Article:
Now before you march on NCsoft with torches and pitchforks, gear drops from mobs sell for outrageous premiums to the vendor, though the drop rate is sporadic. Also, the XP loss on death is very small, approximately 3-5% and cannot cause the player to lose a level. Plus the loss can be regained entirely for a small fee at the Soul Healer. The crux of this loss is that the portion of the XP bar that is lost is grayed out and can potentially prevent you from gaining the next level unless healed. Of course the cost goes up each level and exponentially once you become a Daeva.

Thankfully there is no armor wear and tear, because Soul Healing can get really expensive if you don’t mind yourself. I’ve always thought an XP penalty on death was harsh but when I saw what it did to the general IQ of the typical MMO playerbase, I consider it a good mechanic if it’s done well, and Aion hit the sweet spot. Players have to pay attention to their surroundings and actually learn their classes well in order to survive most encounters.

Contrary to rumors, Aion is not quite an unforgiving level-grind (like Lineage 2 was). Players do need to explore older areas as they level because new quests do appear. The leveling isn’t entirely smooth as a few levels do appear several quests short of the bar. I believe some of that is meant to force players into the mass PvP content of the Abyss as well as the handful of instanced dungeons available. Regardless, many new quests and areas were introduced in the latest Korean patch 1.2 to alleviate this issue and will more than likely be included in the North American release.

With questing aside, let’s explore the combat system. The combat in Aion is in my opinion the next evolution in MMORPG combat. Not only is it fast, it’s contextual and time-sensitive; and you’ll learn to do it while flying too. As you level, new abilities and attacks are gained through purchasing skill books. Many special attacks can only be used in a specific sequence known as a combo chain. Anyone who is familiar with fighting games will feel right at home. However, these combos aren’t linear at all; many of these chains have branching points which may or may not appear depending on the combat situation.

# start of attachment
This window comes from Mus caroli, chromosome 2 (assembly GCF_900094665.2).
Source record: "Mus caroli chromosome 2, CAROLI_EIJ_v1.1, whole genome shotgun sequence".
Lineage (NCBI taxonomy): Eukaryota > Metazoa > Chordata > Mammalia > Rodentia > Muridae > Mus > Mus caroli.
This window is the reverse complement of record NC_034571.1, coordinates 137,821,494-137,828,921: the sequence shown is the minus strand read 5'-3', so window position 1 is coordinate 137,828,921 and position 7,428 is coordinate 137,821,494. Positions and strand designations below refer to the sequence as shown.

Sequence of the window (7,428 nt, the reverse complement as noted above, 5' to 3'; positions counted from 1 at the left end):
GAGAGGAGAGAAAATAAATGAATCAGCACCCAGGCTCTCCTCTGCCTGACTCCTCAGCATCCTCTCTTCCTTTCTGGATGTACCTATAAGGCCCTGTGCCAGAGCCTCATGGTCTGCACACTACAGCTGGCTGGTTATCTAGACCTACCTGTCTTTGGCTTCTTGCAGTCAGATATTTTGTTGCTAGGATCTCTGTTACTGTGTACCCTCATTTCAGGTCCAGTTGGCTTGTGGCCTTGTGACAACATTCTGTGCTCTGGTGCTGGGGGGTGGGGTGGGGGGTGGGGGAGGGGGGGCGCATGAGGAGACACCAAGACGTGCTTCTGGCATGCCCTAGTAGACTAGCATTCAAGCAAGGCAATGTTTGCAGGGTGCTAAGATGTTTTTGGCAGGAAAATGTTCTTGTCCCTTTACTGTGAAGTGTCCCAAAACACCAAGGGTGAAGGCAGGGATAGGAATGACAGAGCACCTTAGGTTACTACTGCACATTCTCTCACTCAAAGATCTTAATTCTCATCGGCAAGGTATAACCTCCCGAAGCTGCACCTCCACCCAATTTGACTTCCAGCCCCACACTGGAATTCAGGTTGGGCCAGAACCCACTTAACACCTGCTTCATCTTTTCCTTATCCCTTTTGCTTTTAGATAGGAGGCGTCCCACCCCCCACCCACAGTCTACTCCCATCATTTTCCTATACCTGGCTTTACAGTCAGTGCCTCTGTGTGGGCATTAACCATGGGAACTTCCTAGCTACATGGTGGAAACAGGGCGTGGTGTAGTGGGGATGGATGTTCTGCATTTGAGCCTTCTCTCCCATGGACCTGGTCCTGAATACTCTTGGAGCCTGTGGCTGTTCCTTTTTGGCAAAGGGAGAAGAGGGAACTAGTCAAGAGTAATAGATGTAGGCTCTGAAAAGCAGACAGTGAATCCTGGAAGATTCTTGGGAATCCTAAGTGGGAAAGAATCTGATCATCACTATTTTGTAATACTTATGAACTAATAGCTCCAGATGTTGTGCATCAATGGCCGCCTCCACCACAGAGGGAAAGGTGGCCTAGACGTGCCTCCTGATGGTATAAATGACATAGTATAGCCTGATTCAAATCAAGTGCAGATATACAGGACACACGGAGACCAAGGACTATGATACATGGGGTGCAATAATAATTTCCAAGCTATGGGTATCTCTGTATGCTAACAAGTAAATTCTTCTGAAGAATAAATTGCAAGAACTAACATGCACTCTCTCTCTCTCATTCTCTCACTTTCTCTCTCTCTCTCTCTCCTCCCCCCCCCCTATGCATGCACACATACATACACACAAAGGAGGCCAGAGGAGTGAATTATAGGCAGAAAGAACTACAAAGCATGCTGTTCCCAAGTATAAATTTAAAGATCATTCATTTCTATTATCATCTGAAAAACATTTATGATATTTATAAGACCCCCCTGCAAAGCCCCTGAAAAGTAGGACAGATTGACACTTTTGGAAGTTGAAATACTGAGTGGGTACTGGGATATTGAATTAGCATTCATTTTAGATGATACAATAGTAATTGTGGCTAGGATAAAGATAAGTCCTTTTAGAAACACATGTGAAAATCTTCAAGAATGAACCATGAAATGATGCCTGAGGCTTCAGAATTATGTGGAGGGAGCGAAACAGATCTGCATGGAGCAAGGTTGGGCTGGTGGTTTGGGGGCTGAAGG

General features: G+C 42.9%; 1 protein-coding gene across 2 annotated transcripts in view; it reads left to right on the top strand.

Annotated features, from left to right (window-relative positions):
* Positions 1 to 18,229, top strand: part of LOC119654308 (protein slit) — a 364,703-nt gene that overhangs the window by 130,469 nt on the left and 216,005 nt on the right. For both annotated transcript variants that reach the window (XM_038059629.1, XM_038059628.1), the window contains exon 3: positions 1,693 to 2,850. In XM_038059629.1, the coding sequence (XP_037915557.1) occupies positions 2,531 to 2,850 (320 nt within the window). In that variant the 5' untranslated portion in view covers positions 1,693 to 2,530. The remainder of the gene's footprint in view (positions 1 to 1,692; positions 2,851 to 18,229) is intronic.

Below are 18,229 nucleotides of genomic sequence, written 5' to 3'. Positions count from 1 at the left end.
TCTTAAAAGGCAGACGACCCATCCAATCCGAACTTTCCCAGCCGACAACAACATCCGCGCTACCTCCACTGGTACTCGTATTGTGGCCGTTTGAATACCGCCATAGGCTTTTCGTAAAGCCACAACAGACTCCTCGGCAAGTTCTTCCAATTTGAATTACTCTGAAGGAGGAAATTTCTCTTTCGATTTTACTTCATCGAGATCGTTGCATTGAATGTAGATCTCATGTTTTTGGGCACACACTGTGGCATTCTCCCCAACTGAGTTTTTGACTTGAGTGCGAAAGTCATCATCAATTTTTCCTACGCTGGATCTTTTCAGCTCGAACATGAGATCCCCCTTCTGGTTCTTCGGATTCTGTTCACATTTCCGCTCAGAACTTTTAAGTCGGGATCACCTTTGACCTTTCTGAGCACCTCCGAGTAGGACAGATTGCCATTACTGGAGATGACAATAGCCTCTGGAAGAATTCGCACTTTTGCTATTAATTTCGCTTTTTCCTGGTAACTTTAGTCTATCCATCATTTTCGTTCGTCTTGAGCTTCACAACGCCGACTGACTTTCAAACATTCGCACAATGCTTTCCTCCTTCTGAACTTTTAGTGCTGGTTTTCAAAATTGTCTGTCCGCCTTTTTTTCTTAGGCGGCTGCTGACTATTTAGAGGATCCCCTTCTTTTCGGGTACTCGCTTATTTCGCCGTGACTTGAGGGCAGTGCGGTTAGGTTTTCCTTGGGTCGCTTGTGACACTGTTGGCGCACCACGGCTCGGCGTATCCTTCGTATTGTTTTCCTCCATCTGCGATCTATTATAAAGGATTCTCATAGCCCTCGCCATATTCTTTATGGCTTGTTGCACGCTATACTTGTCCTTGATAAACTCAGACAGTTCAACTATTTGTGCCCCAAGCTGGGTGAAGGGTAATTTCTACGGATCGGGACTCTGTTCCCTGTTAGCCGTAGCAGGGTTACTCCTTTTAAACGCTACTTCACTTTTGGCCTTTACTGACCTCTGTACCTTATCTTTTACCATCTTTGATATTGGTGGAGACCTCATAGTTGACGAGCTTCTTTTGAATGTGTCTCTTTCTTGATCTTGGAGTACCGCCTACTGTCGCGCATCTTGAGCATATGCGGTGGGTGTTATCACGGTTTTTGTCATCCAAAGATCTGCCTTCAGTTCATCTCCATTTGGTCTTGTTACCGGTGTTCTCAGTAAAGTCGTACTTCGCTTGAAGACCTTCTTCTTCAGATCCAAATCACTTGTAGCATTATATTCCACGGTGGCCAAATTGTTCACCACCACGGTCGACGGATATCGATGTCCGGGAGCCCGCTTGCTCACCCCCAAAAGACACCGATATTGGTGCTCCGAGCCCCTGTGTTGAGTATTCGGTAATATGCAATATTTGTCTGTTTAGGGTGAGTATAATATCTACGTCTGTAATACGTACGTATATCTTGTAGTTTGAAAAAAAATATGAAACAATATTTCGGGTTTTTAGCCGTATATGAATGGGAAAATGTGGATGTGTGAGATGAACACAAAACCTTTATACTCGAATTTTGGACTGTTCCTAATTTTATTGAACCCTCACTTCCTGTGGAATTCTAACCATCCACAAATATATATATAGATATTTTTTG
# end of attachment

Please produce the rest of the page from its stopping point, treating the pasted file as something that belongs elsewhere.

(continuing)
The player has to think and act quickly before they lose the capacity to chain abilities and attacks that could reverse the outcome of an unfortunate fight. For example, a Templar might initiate a melee combo that branches into a defensive damage shield or an offensive sword barrage. Depending on the situation the correct choice could save you a trip to the Obelisk and a visit to the Soul Healer.

While the combat is refreshing, one might be concerned with variety, and that’s where the Stigma Stones come in. Upon reaching level 20, players will get the ability to set Stigma Stones, which give them access to abilities beyond the limits of their class. The only limiting factor is that you can only equip a precious few depending on your level and replacing them costs money and shards which aren’t easily obtained.

Finally, one cannot talk about Aion without discussing flight. When the player becomes a Daeva at level 10, they obtain their first set of wings. Though beautiful, they are extremely limited in use early on as there is a very strict flight timer that limits your soaring. Also, there are only a few locales that allow you to fly. Thankfully, all areas allow you to glide from elevation with your wings open. While this was initially disappointing, NCsoft’s goal was to make flight an important aspect of gameplay, not a triviality. With mid-air resources to gather for crafting as well as reaching portals to the Abyss, flight is a strategic element of play. The higher your goal, the more careful you have to be to reach it. Careless Daevas can find themselves plummeting to their doom very easily. PvP is much more forgiving as flight is completely unrestricted in the Abyss, and plays a major part in combat there also. As your avatar progresses you’ll find more areas that allow flying, as well as equipment that will increase your flight speed and max flight time. Much later on you may even obtain one of several new sets of armored wings.